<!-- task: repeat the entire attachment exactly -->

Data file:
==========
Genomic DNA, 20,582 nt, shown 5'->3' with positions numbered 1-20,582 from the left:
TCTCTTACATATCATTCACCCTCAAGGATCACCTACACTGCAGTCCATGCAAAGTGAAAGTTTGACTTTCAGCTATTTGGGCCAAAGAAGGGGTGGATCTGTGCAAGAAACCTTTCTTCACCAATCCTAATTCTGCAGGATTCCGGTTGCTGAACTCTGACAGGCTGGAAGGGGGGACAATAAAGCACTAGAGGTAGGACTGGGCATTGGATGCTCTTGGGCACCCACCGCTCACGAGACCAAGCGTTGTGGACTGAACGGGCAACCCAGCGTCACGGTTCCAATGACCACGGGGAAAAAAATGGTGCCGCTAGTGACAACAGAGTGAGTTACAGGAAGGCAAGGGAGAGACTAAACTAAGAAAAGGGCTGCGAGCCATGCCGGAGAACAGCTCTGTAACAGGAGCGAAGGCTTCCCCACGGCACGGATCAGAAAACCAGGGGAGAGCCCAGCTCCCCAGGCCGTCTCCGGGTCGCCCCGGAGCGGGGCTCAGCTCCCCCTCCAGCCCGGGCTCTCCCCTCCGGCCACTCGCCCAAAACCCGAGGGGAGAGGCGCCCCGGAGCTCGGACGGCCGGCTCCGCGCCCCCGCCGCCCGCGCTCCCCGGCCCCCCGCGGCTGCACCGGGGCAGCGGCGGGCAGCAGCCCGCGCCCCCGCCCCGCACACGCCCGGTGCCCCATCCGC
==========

Genomic DNA, 20,582 nt, shown 5'->3' with positions numbered 1-20,582 from the left:
TCTCTTACATATCATTCACCCTCAAGGATCACCTACACTGCAGTCCATGCAAAGTGAAAGTTTGACTTTCAGCTATTTGGGCCAAAGAAGGGGTGGATCTGTGCAAGAAACCTTTCTTCACCAATCCTAATTCTGCAGGATTCCGGTTGCTGAACTCTGACAGGCTGGAAGGGGGGACAATAAAGCACTAGAGGTAGGACTGGGCATTGGATGCTCTTGGGCACCCACCGCTCACGAGACCAAGCGTTGTGGACTGAACGGGCAACCCAGCGTCACGGTTCCAATGACCACGGGGAAAAAAATGGTGCCGCTAGTGACAACAGAGTGAGTTACAGGAAGGCAAGGGAGAGACTAAACTAAGAAAAGGGCTGCGAGCCATGCCGGAGAACAGCTCTGTAACAGGAGCGAAGGCTTCCCCACGGCACGGATCAGAAAACCAGGGGAGAGCCCAGCTCCCCAGGCCGTCTCCGGGTCGCCCCGGAGCGGGGCTCAGCTCCCCCTCCAGCCCGGGCTCTCCCCTCCGGCCACTCGCCCAAAACCCGAGGGGAGAGGCGCCCCGGAGCTCGGACGGCCGGCTCCGCGCCCCCGCCGCCCGCGCTCCCCGGCCCCCCGCGGCTGCACCGGGGCAGCGGCGGGCAGCAGCCCGCGCCCCCGCCCCGCACACGCCCGGTGCCCCATCCGC